The Saint-Boniface Museum’s collections document the evolution of the Francophone community since it established itself in the Canadian West, particularly as it developed in Manitoba. There are some 30,000 artifacts in the Museum.
The collections may be divided into four main categories:
- fine arts
The historic collection includes, for example, the following: French-Canadian and Métis furniture (the Proulx loom, the Malo chest-on-chest, a Quebec armoire, the Moïse Richard table and armchair); craftsmen’s tools (blacksmith, carpenter, tinsmith) and professional equipment (Doctor Collin’s surgical instruments); objects typical of pioneer living (butter churn, oil lamp) and of agriculture (scythe, sickle, plough); and objects linked to religious observance (liturgical vestments, crucifix, candlesticks). Objects related to leisure time and entertainment include toys and home made statuettes, and musical instruments such as violins that belonged to Claude Ayotte and Andy De Jarlis.
The collection of ethnological artifacts from the First Nations of the Prairies includes beadwork (gloves, a coat, moccasins), a pestle used for pounding pemmican, a “tikinagan”or baby carrier, and archaeological specimens that include arrowheads, spearheads and stone tools.
The fine arts collection contains paintings, sculptures, watercolours, and drawings created by Franco-Manitoban and Métis artists such as Réal Bérard, Jules Desjarlais, Hubert Garnier and Miguel Joyal; portraits of the mayors of St. Boniface painted by Victor A. Long; several of Pauline Boutal’s works, including a painting of the old Grey Nuns’ convent. Part of the Museum’s archival collection is stored in the Centre du patrimoine (Heritage Centre), which is managed by the Société historique de Saint-Boniface. There, more than 1,300 photographs and hundreds of documents are made available to researchers who are interested in Franco-Manitoban and Métis history. Moreover, the Museum holds some 1,800 rare and older books in this collection.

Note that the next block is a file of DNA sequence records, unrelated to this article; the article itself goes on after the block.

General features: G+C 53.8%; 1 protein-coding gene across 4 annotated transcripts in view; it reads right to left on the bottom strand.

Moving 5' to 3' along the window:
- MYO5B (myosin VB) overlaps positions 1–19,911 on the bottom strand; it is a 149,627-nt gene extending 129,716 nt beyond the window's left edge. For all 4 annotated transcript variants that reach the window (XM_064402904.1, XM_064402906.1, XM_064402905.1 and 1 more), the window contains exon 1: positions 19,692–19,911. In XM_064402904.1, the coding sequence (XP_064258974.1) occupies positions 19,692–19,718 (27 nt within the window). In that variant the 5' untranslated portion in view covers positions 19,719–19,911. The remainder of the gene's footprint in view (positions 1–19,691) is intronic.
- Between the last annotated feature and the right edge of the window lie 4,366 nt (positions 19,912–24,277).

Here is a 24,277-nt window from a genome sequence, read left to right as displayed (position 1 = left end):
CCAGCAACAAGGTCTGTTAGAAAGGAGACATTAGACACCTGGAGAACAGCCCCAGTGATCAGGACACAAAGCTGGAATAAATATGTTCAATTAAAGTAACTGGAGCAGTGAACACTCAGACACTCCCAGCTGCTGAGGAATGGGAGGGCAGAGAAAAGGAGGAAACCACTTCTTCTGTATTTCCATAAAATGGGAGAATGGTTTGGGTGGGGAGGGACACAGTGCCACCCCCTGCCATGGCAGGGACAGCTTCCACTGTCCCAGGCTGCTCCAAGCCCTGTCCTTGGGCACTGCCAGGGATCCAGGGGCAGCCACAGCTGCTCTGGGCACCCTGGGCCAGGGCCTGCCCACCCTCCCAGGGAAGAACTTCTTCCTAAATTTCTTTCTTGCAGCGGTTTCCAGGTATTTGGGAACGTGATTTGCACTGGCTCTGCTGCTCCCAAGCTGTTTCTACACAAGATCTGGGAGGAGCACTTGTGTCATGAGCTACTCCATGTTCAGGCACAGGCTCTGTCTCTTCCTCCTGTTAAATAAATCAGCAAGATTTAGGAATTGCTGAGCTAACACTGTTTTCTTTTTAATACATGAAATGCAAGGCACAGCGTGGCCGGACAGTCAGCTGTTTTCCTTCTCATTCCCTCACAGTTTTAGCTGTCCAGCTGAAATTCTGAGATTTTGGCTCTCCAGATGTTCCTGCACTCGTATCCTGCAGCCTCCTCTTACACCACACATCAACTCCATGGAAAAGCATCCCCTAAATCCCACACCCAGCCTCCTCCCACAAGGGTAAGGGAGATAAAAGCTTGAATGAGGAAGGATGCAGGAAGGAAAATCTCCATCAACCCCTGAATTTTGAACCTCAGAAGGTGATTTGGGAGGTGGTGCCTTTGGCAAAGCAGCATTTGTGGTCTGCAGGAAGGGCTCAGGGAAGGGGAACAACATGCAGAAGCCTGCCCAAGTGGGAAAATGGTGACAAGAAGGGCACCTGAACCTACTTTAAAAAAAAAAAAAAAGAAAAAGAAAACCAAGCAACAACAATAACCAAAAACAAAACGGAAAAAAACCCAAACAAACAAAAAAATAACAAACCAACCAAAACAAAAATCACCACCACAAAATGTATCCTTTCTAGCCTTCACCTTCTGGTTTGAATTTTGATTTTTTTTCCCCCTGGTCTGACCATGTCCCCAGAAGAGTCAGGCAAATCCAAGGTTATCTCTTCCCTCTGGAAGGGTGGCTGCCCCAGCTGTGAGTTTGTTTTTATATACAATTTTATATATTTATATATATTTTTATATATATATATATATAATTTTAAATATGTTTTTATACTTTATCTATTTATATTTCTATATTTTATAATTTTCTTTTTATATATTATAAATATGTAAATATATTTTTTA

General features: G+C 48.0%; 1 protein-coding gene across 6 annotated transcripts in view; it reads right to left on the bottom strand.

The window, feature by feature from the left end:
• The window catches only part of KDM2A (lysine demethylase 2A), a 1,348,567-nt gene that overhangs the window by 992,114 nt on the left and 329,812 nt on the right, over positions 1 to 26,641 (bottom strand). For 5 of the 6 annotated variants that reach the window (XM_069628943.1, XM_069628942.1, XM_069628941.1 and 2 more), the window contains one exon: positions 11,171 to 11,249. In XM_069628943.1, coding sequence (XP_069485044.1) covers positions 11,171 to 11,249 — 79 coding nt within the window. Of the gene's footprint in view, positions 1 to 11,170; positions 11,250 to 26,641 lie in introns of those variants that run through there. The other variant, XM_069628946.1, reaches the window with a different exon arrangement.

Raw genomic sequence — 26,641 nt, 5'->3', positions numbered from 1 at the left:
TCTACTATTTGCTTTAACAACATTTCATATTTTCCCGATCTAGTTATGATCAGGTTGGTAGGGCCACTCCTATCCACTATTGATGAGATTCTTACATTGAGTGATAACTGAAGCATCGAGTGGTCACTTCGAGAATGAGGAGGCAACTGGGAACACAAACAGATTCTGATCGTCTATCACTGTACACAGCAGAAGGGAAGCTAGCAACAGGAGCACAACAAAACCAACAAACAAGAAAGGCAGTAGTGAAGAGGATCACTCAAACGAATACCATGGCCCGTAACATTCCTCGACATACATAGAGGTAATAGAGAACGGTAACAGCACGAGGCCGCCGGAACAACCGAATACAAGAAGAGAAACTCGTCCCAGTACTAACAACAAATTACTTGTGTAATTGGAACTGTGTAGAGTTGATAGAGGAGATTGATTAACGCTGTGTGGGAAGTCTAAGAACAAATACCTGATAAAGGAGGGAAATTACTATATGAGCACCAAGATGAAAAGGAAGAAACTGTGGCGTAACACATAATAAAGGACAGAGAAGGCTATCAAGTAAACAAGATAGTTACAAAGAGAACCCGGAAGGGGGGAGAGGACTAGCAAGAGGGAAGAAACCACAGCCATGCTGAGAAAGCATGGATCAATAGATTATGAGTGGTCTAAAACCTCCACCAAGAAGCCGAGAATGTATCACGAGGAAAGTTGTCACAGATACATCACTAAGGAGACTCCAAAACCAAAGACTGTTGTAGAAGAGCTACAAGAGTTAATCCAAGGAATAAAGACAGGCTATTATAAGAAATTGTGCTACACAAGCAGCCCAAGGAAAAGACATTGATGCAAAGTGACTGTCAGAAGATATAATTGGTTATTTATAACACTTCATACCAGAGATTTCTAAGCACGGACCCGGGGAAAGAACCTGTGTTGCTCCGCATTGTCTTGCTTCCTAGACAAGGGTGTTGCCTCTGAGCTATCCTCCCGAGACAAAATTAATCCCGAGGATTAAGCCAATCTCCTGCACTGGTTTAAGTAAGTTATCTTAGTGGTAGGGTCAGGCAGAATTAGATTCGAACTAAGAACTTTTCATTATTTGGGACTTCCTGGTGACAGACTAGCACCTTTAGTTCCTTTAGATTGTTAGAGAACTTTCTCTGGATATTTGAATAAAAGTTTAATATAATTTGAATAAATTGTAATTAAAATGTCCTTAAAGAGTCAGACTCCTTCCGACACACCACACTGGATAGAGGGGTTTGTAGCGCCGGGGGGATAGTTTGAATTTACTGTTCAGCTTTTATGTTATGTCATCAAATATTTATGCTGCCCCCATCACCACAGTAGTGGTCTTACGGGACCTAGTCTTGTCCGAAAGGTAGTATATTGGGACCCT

The themes that the Museum interprets shape its collections and influence the way exhibitions are developed. The themes are:
- the fur trade (Hudson’s Bay Company trade gun, voyageur sash, model of a Montreal canoe, small box);
- the origins and development of the Métis nation (tea kettle, Red River cart, snowshoes, beadwork [leggings and cushion], furniture, tools, artifacts from the Union nationale métisse Saint-Joseph du Manitoba);
- the Red River Colony; · the arrival of the missionaries and the Grey Nuns
- Louis Riel (moccasins, tuque, hairs from his beard, part of his suspenders, his revolver) and the creation of Manitoba (gun seized at Upper Fort Garry);
- the City of St. Boniface (the mayor’s chair, a councillor’s cap, publications);
- the evolution of the French-speaking population in various fields after the second wave of French and French-Canadian immigration – socio-economically (artifacts from businesses), educationally (school supplies and collections of books), and linguistically and culturally (Saint-Jean-Baptiste Day medal).